VLANs for the Non-expert
Looking to connect a device across town to your network? Turn to a VLAN.
By Joel Shore

You may never need to set up a virtual LAN, but understanding why they’re critical to hospital network security can help span the chasm between A/V and IT.

You already know that being an expert in the implementation, operation, and management of A/V installations requires specific expertise that’s sorely lacking in many an IT department. Similarly, many A/V departments don’t have a deep understanding of the complexities of today’s corporate or institutional networks. We’re here to help, and that means it’s time for a little network education. Today’s topic: Virtual Local Area Networks, better known as VLANs.

  • Book: The Complete Guide to LAN Switching Technology by James Edwards and Rich Seifert 816 pages, 2011, published by Wiley; ISBN-10: 0470287152
  • Book: Network Warrior by Gary A. Donahue 788 pages, 2011, published by O’Reilly; ISBN-10: 1449387861

The challenge of writing about VLANs is that it’s really easy to get bogged down in a primordial soup of minutiae and technical details really quickly. We’ll do our best to keep this as painless and non-technical as possible.

Tom Henderson, owner of Extreme Labs in Bloomington, Ind., has been doing networking for nearly 30 years. We asked him to briefly explain VLANs, and to do it in simple language that anyone can understand.

“VLANs allow machines that aren’t connected to the same local network equipment to be logically treated as though they were,” Henderson says. It’s really that simple — and vastly more complicated.

Put another way, computers that are located across town or halfway around the world can look like they’re physically plugged into your corporation’s or institution’s network even though they’re actually communicating over the Internet. It’s like having an Ethernet extension cord that’s 5,000 miles long. Or, the computers in one department can be separated from the remainder of the network to enhance security.

Cisco’s LAN Switching website describes a VLAN as “a group of devices on one or more LANs that are configured, using management software, so that they can communicate as if they were attached to the same wire, when in fact they are located on a number of different LAN segments.” Since these VLANs are based on logical instead of physical connections, they are extremely flexible. Think of a VLAN as a means of geographical segmentation.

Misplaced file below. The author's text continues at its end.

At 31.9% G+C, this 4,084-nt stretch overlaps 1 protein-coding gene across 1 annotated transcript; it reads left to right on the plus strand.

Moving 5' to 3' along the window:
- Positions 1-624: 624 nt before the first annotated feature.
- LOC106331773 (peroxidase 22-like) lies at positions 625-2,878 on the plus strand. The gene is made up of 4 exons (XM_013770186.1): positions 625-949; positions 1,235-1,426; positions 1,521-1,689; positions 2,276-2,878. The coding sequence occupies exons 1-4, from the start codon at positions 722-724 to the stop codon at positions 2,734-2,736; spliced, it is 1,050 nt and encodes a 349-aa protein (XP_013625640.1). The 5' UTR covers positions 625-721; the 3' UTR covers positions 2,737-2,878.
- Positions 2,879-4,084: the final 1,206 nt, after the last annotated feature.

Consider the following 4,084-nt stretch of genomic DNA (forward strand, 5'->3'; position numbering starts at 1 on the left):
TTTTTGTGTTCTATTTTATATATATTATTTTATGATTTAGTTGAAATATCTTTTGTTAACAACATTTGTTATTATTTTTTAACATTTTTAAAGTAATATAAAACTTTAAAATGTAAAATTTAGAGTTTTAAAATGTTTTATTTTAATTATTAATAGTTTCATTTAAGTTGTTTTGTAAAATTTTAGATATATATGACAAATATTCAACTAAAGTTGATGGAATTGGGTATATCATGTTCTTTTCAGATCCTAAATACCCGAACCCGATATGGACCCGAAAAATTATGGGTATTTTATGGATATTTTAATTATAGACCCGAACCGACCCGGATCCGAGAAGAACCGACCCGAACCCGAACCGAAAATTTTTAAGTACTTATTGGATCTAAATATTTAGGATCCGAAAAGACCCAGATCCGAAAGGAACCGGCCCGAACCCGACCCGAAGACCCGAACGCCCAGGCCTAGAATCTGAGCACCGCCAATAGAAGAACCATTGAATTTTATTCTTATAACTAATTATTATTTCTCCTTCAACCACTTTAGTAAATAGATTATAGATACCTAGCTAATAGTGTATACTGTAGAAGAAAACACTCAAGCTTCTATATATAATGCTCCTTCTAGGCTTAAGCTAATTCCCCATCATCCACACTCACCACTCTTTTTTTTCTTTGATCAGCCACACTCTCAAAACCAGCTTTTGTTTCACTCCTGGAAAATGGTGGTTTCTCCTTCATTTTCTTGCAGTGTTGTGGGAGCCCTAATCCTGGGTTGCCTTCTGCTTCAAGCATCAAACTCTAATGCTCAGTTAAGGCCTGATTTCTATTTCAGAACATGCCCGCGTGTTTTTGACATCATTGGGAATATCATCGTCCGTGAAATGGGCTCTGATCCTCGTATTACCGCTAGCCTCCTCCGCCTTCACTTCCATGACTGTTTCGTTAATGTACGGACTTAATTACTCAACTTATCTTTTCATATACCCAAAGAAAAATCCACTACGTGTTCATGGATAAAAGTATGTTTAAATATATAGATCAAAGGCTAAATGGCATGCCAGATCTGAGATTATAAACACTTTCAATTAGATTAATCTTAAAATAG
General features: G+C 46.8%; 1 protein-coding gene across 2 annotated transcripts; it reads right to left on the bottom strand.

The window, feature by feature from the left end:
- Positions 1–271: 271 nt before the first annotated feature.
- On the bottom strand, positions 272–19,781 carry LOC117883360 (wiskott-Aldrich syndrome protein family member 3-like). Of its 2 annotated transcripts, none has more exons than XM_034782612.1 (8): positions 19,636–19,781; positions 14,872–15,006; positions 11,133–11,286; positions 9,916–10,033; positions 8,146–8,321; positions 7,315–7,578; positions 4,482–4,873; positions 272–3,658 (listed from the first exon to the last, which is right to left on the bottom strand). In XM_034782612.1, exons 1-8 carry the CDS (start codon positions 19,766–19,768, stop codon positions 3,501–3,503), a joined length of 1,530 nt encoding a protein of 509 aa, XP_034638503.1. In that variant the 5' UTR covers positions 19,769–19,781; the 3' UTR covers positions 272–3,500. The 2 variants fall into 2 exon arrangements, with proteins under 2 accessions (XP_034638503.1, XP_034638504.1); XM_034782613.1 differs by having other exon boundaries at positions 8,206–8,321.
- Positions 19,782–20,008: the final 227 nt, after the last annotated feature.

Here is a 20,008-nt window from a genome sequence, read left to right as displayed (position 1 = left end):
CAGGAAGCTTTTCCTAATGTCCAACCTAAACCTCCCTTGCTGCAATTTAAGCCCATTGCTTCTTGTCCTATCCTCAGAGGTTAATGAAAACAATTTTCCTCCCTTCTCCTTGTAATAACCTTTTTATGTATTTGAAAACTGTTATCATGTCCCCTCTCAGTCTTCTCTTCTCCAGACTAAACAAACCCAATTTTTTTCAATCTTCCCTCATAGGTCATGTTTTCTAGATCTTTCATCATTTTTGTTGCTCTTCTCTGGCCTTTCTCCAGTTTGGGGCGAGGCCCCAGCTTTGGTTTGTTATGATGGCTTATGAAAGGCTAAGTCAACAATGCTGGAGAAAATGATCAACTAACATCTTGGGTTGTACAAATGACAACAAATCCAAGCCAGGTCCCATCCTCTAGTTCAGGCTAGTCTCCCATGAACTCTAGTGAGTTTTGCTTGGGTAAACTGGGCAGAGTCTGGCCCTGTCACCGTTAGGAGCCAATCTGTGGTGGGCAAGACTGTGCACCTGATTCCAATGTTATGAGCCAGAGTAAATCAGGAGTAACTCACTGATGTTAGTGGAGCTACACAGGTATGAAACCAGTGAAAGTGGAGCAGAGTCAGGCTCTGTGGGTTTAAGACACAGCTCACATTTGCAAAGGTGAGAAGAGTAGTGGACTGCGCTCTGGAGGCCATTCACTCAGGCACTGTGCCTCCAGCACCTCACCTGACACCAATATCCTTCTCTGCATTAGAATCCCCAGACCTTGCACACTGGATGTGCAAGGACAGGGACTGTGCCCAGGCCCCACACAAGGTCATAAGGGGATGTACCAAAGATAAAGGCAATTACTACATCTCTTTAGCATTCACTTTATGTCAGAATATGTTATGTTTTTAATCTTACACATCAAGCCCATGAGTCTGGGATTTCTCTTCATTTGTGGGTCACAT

When a VLAN is created in software, it provides network administrators with a means to manage individual connected machines as an aggregate entity regardless of their actual location. With a physical switched network, reconfiguration when employees or departments move would require chasing down specific Ethernet cables. A VLAN, since it exists only in software, can be easily and quickly reconfigured. As a Dell’s technical documentation for its PowerConnect switches puts it, “VLANs allow you to make network changes without having to update IP addresses or IP subnets.”

A corporate headquarters could set up VLANs for branch offices or put the payroll department on a VLAN to keep it separate. Similarly, a hospital could segregate its administrative and billing departments from clinical networking or pharmacy operations, even though they are all in the same building. A house of worship could communicate with its outreach locations worldwide via a VLAN and have them appear to be all physically linked. A hotel chain could manage the

Posted by ToddB  on  06/25  at  04:11 PM
I'm a networking engineer who uses VLANs all the time, and that's a pretty confusing description of VLAN's. While yes, they do a great job with isolation and separation of logical networks, they don't really bring together remote locations... for that, you need something like MPLS, VPN, EoIP, or some other technology to connect remote locations. VLAN's let you combine multiple logical networks over a single physical network - it keeps the networks separate from communicating with each other. It can be used to let multiple separate networks connect over a single link (RF Wireless, Fiber Optics, Cabled Ethernet, etc); then be separated back out to separate networks as needed. Using the same methods, larger networks can be broken into smaller segments for security, management, etc.
Posted by Daniel  on  06/25  at  05:12 PM
I agree with ToddB. First thing when I read this article was to review what means a VLAN. And VLAN means just separated virtual LAN's over same network gear.
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